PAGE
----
The Long-Term Effects of Alcohol on the Body
If you’ve ever had too much to drink, then you’ve experienced firsthand some of the painful effects alcohol can have on the body. Nausea, vomiting, and a pounding headache are just the beginning, though. The long-term effects of alcohol on your body may not be as immediately discernible as a terrible hangover, but they can wreak havoc on your health over time. Read on to learn more about the lasting effects too much alcohol can have on your body.
What areas of the body are affected by drinking alcohol?
You may be surprised to learn that alcohol can harm nearly all of your body’s major organs and systems. The brain, heart, liver, pancreas, immune system, and more are all affected by too much alcohol.
Too much alcohol can cause a variety of heart problems, including an irregular heart beat (also known as arrhythmias), cardiomyopathy, high blood pressure, and even stroke. The liver, responsible for detoxifying chemicals in your body, can also undergo serious stress, resulting in steatosis, alcoholic hepatitis, fibrosis, or cirrhosis.
Those who drink excessive amounts of alcohol can also weaken their immune system, increasing their likelihood of contracting diseases or infections. Too much alcohol also puts you at an increased risk of cancer of the mouth, esophagus, liver, throat, breast, and more.
How much alcohol is too much?
Drinking too much alcohol can lead to devastating health effects—but how much is too much? The US Department of Health and Human Services and US Department of Agriculture defines “moderate drinking” as up to 1 drink per day for women and up to 2 drinks per day for men.
The National Institute on Alcohol Abuse and Alcoholism defines binge drinking as “a pattern of drinking that brings blood alcohol concentration (BAC) levels to 0.08 g/dL,” which usually occurs when women have 4 drinks or men have 5 drinks across two hours. Binge drinking for 5 or more days across a month qualifies as “heavy alcohol use” and can lead to serious health effects or an alcohol use disorder.
Although these guidelines are helpful, it’s also important to remember that some people in certain circumstances shouldn’t drink alcohol at all. If you plan to drive, take medicine that interacts with alcohol, have certain medical conditions, or are pregnant, any amount of alcohol can be “too much.” Talk to your doctor if you have any questions about safe alcohol use.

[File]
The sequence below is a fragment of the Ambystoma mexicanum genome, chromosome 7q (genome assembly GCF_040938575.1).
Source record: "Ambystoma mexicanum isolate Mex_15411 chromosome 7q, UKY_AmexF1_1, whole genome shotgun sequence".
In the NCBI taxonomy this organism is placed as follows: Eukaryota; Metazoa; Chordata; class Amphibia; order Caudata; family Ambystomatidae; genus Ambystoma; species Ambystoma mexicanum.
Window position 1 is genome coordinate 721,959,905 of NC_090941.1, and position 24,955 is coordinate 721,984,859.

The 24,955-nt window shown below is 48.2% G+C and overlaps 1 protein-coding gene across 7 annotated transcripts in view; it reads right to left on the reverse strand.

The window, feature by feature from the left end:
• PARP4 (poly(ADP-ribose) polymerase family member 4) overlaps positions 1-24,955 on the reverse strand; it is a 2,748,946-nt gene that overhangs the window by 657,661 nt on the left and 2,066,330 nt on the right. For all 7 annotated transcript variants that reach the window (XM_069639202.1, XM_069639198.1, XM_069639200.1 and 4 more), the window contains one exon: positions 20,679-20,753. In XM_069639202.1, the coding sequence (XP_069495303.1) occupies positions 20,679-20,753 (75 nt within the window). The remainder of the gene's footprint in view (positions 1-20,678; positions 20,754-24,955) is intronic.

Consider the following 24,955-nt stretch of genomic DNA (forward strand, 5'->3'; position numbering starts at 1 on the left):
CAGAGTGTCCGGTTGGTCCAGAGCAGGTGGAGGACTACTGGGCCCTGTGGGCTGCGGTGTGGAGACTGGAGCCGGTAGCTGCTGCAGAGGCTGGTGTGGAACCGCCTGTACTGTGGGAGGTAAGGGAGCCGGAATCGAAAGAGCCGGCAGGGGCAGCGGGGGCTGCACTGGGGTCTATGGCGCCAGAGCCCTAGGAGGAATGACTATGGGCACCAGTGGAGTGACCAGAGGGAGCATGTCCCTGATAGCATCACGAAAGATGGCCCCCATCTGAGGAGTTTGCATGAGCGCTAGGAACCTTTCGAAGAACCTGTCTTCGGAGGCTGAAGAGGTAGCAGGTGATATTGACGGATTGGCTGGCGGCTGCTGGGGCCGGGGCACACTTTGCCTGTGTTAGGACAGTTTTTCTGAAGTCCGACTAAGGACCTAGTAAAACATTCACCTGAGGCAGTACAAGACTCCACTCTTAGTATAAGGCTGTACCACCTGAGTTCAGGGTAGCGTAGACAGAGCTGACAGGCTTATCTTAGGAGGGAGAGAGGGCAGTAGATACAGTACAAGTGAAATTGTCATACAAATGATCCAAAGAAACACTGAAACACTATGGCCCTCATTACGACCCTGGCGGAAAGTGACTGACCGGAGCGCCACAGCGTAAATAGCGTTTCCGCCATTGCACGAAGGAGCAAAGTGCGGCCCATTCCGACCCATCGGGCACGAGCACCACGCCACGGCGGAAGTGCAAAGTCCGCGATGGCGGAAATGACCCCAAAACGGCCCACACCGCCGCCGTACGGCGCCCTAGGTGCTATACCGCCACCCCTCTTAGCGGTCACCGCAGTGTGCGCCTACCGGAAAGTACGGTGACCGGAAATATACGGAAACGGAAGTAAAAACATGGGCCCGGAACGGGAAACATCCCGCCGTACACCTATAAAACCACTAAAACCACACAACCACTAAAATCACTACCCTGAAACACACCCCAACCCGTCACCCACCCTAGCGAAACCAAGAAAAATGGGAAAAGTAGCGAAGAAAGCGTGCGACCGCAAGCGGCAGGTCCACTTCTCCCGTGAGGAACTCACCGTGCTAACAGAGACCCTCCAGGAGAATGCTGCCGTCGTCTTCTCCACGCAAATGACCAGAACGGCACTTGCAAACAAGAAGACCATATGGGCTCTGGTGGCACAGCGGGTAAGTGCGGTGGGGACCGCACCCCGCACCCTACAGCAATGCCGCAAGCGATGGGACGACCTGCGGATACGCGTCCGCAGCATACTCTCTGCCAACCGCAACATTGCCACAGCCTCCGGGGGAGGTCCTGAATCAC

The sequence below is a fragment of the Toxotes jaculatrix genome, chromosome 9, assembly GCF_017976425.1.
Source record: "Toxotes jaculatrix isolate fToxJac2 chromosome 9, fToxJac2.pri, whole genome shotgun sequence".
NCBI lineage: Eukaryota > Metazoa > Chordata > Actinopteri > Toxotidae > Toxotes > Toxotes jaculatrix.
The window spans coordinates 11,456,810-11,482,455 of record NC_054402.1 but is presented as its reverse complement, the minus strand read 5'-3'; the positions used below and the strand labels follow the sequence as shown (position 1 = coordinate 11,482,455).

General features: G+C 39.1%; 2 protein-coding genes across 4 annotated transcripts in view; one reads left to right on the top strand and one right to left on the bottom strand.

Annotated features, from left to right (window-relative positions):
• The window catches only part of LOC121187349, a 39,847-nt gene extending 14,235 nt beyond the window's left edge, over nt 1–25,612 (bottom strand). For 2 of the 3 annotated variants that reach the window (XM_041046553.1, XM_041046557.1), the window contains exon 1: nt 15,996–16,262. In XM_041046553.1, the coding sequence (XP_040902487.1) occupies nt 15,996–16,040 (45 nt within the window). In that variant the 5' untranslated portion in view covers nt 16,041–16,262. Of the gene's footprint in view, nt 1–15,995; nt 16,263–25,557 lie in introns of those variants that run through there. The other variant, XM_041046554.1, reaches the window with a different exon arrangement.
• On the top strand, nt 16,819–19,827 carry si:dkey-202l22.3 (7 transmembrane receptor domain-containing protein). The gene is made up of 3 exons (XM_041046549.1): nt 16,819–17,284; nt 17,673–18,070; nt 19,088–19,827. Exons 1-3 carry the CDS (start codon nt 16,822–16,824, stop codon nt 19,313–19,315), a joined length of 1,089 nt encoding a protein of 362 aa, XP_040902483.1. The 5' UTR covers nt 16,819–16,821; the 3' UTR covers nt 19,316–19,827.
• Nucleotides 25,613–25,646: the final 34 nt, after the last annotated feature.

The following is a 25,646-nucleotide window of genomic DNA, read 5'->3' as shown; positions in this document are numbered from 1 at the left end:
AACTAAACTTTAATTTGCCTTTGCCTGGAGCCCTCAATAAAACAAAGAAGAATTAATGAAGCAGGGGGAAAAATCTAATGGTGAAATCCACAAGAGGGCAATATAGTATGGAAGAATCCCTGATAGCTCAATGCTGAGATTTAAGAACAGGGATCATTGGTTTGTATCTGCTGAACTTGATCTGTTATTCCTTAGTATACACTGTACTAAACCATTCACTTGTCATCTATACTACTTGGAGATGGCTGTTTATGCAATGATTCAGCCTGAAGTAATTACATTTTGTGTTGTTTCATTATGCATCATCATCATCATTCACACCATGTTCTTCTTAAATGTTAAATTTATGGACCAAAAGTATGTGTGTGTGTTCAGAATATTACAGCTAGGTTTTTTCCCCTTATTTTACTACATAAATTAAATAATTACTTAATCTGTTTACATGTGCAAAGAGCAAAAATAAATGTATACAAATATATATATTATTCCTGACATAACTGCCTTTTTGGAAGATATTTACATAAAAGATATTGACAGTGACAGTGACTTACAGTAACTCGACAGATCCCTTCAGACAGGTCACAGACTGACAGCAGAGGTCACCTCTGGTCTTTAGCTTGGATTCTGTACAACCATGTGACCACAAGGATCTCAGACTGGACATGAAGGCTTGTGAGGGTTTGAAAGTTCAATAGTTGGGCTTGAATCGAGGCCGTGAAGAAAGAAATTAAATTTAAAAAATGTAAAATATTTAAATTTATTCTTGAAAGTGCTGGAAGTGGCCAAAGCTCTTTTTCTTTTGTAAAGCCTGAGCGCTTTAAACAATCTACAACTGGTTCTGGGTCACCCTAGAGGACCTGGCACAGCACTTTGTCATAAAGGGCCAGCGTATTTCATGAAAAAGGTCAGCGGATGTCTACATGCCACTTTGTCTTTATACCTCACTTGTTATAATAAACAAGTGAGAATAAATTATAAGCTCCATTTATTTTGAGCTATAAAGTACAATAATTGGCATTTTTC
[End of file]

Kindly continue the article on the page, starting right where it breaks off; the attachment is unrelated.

Are the negative health effects of alcohol reversible?
If you or a loved one has abused alcohol in the recent or distant past, you may be wondering if the health effects mentioned above are reversible. Some conditions, such as cirrhosis in the liver or stomach ulcers, can be reversed—at least to a certain extent. However, it’s important to eliminate alcohol altogether in order to give your body a chance to heal. Your doctor may also prescribe certain medications to help with the healing process.
Other conditions suffered by long-term alcohol abusers, such as cardiomyopathy (the stretching and enlargement of one’s heart), aren’t reversible, though treatments can be helpful in managing some of the painful effects.
What’s the first step to healing the body after alcohol abuse?
If you have a history of alcohol abuse, you may have experienced some of the short-term and long-term health effects of alcohol abuse firsthand. How do you pursue healing from the stress and strain your body has endured?
The key to reversing some of that damage and preventing further health issues is learning how to live a sober lifestyle. If you’re addicted to alcohol, you may fear that this “key” is impossible—or at least unattainable for you.
However, here at Hawaiian Island Recovery, our staff is ready and equipped to guide you through detox and rehab in a beautiful, tranquil, and supportive environment. Our holistic approach will guide you (or your loved one) towards healing of the body, mind, and spirit with the help of experiential and evidence-based interventions.